My Global Education is CAPA’s unique learning immersion program, which blends local culture and top-notch academics into the experience of a lifetime for our students. A proven education program that combines theme-based learning with unique cultural experiences, turning Barcelona into your classroom.

Insurance

All CAPA students receive our medical, travel, and accident insurance. You can review this information under our Living Abroad - Health section.

CAPA Service and Support

The CAPA Barcelona team is available throughout your program to assist and support you. Students can also contact the 24 hour emergency cell phone for any urgent situations outside of office hours.

Housing

*Please note that any changes you would like to make to your housing preferences (e.g. roommate requests) must be communicated directly to your CAPA Program Advisor within 60 days of your program start date.*

Student Apartments/Residences

Homestays

General Information


Student Apartments/Residences

CAPA housing is located in various areas throughout the city of Barcelona. As many buildings in Barcelona were built in previous centuries, there is a great variety in terms of building exteriors as well as interiors. Some apartments will be in modern, purpose built blocks while others may be in apartments that have been carved out of large old Spanish homes – these tend to have layouts that are a bit quirkier and less efficient, but with a bit of character!

Standard requirements:

    • Located within a 45 minute – 1-hour commute via public transportation from the CAPA Barcelona Center
    • Single beds/bunk beds
    • Pillows and bed linens are provided
    • Kitchen with an oven and stove, a refrigerator, basic cookware and utensils
    • Pans, saucepans, knives and cooking utensils are provided
    • A bathroom with shower/bath
    • Towels are not provided
    • A place to store your clothes whether it be shelves or a closet
    • No desks are included but dining table and chairs can be used as study space
    • Internet access for general browsing, not meant for heavy downloading and uploading or streaming
    • Washing machine and hanging racks for drying clothes

Expect to…

    • Check in on the first day of the program and vacate the apartment on the last day
    • Share a bedroom with one or two or in some cases three other participants on the CAPA program
    • Give common courtesy to your roommates and apartment (space issues, noise level, sleep schedules, etc.)
    • Live in distinct and diverse neighborhoods throughout the city of Barcelona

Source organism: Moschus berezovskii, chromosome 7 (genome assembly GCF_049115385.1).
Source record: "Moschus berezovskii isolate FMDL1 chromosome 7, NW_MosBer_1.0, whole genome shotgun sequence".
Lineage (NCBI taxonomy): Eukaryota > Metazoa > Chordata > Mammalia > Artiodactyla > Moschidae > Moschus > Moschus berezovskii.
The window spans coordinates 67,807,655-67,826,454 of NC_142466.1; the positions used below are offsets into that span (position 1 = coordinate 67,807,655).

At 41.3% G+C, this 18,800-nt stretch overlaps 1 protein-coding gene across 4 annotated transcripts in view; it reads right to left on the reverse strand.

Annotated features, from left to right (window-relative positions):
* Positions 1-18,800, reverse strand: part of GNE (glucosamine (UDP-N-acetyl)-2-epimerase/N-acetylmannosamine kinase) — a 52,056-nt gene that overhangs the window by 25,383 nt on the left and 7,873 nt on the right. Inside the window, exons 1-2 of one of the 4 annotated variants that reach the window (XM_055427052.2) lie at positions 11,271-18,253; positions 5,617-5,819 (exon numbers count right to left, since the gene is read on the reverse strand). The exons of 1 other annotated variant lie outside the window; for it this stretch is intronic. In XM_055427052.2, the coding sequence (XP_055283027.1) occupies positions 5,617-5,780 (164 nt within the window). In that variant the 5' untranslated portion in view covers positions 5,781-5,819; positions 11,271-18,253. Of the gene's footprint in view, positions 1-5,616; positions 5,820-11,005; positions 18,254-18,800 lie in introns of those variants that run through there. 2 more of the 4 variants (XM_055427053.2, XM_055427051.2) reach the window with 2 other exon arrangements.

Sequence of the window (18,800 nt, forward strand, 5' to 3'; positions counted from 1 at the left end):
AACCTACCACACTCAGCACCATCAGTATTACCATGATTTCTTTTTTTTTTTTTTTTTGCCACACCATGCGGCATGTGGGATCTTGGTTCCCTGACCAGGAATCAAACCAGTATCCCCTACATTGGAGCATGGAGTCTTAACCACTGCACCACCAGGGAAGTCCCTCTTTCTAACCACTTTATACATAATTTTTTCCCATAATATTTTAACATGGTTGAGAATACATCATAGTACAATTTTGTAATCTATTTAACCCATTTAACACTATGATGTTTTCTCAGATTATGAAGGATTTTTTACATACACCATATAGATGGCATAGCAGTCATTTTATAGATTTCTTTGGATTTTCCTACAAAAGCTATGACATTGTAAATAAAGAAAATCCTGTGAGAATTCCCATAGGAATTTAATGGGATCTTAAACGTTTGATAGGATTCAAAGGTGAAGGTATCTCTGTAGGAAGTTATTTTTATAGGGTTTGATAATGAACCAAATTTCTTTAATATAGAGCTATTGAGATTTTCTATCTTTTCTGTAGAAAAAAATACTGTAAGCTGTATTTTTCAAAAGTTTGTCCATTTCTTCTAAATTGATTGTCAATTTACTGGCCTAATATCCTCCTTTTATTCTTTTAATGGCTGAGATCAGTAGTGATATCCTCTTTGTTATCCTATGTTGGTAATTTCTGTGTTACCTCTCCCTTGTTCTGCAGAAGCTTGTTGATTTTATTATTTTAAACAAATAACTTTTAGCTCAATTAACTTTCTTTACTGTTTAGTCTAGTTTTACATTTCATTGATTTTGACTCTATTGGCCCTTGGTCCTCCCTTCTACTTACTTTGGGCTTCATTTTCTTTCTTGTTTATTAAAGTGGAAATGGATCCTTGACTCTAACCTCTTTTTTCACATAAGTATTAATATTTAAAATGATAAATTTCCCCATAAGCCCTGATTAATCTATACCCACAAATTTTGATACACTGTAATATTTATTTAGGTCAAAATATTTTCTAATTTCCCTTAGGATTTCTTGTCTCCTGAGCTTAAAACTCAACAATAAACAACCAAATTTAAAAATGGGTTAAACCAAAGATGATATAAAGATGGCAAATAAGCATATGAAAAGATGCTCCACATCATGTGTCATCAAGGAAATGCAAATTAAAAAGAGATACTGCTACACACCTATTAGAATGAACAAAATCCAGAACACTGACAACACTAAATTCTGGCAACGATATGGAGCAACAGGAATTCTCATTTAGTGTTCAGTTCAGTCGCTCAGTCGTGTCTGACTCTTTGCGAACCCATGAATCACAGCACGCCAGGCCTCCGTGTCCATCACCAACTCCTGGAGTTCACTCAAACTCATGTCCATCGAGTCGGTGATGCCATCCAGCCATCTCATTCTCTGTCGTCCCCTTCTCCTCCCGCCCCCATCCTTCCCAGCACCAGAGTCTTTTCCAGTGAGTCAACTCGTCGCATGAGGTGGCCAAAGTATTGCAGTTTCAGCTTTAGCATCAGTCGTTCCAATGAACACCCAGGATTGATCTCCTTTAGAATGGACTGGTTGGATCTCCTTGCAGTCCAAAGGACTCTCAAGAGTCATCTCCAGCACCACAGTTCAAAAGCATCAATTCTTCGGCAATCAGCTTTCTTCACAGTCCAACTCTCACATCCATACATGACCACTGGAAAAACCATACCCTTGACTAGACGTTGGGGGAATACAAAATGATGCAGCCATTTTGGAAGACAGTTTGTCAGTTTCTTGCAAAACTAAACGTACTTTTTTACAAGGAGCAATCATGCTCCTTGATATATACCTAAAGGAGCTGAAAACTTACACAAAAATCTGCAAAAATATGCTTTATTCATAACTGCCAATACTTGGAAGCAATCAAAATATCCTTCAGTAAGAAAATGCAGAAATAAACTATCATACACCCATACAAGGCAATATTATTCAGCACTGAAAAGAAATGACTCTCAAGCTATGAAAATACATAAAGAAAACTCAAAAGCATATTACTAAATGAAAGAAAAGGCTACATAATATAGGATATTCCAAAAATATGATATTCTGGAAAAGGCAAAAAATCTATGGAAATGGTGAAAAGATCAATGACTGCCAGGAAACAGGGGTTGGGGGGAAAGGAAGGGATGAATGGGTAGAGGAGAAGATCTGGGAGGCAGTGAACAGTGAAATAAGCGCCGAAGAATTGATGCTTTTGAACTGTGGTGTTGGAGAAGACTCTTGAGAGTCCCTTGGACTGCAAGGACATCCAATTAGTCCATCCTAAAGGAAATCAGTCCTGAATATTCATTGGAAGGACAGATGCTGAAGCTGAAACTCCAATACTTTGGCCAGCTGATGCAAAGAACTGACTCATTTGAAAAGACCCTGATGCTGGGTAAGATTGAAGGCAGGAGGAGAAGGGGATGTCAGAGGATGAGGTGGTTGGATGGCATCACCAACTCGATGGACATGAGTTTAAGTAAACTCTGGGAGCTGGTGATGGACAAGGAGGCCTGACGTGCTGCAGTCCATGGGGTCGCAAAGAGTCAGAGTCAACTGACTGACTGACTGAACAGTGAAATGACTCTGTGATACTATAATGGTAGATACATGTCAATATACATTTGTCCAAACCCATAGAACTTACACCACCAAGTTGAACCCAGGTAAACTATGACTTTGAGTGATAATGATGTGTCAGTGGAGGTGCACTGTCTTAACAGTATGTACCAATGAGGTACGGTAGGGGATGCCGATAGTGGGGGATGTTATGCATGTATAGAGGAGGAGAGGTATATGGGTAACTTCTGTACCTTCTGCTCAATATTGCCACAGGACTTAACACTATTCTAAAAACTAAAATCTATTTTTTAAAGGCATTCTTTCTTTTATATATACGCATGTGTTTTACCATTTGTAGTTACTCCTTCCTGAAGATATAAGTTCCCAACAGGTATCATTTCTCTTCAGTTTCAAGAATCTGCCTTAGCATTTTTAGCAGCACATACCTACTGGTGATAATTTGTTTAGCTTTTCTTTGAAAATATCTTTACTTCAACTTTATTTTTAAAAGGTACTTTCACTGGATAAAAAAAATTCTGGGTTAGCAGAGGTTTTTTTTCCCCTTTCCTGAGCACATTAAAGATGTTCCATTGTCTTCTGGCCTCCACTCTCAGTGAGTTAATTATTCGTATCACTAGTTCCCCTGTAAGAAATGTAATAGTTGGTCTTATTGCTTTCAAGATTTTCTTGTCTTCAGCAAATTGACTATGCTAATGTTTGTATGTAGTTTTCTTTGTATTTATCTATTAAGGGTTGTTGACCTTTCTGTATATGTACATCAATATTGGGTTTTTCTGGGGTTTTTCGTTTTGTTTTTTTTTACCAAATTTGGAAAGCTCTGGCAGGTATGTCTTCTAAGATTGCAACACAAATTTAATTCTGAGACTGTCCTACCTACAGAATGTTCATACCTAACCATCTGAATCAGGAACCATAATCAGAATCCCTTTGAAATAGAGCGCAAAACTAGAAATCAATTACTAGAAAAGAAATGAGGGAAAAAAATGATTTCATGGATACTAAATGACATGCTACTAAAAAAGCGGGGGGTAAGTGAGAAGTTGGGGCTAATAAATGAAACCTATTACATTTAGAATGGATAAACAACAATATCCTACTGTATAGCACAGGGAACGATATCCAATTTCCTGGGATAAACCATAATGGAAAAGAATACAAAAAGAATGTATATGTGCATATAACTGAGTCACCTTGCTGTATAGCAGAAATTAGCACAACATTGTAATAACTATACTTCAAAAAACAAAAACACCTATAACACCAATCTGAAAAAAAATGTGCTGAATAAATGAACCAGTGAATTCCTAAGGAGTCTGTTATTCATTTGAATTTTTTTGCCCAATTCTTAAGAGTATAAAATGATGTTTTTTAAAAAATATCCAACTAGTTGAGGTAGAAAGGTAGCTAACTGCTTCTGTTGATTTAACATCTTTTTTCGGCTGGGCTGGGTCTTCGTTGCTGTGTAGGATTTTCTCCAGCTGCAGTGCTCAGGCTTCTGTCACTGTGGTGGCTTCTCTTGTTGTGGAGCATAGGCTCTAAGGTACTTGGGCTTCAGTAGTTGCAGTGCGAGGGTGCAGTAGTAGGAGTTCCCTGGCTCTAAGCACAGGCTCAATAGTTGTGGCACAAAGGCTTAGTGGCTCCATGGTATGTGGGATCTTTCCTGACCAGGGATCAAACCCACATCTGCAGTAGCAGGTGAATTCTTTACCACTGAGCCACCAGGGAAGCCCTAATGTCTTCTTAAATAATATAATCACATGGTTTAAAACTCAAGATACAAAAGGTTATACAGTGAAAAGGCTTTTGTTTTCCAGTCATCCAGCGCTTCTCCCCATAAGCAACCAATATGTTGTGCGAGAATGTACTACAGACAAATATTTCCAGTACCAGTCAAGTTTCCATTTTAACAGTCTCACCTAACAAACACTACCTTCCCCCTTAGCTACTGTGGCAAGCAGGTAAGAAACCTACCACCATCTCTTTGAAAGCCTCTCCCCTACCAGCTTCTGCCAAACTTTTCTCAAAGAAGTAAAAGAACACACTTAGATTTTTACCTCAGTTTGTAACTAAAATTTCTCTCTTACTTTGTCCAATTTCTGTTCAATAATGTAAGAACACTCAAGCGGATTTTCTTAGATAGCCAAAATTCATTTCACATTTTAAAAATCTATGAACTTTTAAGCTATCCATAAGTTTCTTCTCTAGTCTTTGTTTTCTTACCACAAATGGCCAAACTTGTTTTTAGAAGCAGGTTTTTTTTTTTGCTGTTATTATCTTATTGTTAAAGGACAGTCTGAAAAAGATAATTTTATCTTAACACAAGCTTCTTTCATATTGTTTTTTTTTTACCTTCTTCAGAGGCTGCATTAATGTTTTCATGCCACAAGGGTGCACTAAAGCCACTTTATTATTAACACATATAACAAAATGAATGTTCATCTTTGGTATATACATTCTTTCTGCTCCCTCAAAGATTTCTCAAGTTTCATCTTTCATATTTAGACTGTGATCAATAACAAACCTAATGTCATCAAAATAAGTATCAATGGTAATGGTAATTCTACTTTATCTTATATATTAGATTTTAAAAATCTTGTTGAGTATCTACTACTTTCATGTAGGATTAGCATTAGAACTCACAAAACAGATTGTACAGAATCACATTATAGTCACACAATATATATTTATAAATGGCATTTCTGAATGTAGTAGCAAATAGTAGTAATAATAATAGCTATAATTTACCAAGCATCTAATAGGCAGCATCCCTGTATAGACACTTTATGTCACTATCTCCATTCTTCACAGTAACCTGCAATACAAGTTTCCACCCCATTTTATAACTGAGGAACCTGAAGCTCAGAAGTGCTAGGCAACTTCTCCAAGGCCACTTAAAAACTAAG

• Have a longer/shorter commute to CAPA Barcelona Center or internship (if applicable) than others
    • Gain a genuine understanding of the city itself through exploration and understanding
    • Have a different apartment layout/style than peers, it is impossible to have the same apartments throughout the city
      • Smaller than what you are accustomed to in the US
    • Be responsible for purchasing basic toiletries and housekeeping supplies (soap, etc.)
    • Receive an additional charge if there is an excess use of utilities
    • Practice common safety guidelines
    • CAPA’s primary focus is your safety and the neighborhoods have been fully vetted but this is still important since you are living in a city

    We will provide specific information about your housing approximately two weeks prior to departure. Please contact your program coordinator for specific details about your housing arrangement.

Homestays

The homestay setting will provide you with a place to call home, as well as do homework. In addition, you will have a link to the local culture and customs. Though they are compensated for the providing a homestay, the families are genuinely happy to welcome international guests into their homes. Spanish homestays are located within Greater Barcelona generally in more suburban areas outside of the city center.

Standard requirements:

  • Double or single bed
  • Closet
  • Dresser
  • Desk
  • Chair
  • Lamp
  • Two meals per day provided (breakfast and dinner)
  • Wifi access

Please refer to your specific program inclusions regarding potential roommates. Note that even if private rooms are included in your program, there may be other CAPA students or other international students within the same homestay but in different bedrooms.

Expect to…

  • Live in a home that may be smaller and older than what you’re used to
  • Share bathroom with other members of the household, host family provides linens and towels
  • Have a diverse host family, there are no set norms and great variations
  • Be respectful of your host family and inform them if you will be late for or miss a meal and share any dietary restrictions
  • Speak to your host family about laundry arrangements and line dry clothes (dryer not common)
  • You may receive calls at your homestay as long as you are respectful of the family rules and you are considerate of the time difference

Your host family will speak Spanish, and you should anticipate that you will need to communicate with them. Host families understand that students are starting with low levels or no level of Spanish in some cases. This should inspire you to improve your language studies, rather than to withdraw from the host family option.

The homestay coordinator has a personal relationship with all of the families and selects them with great care. Rarely is it necessary to make a change in your housing arrangements; however, the homestay coordinator is available to assist you should you have any issues with your family. You will receive contact information and a brief description of your host family 2 weeks before arrival. Spanish host families are carefully screened, interviewed and regularly visited.

Tips on Making a Good Impression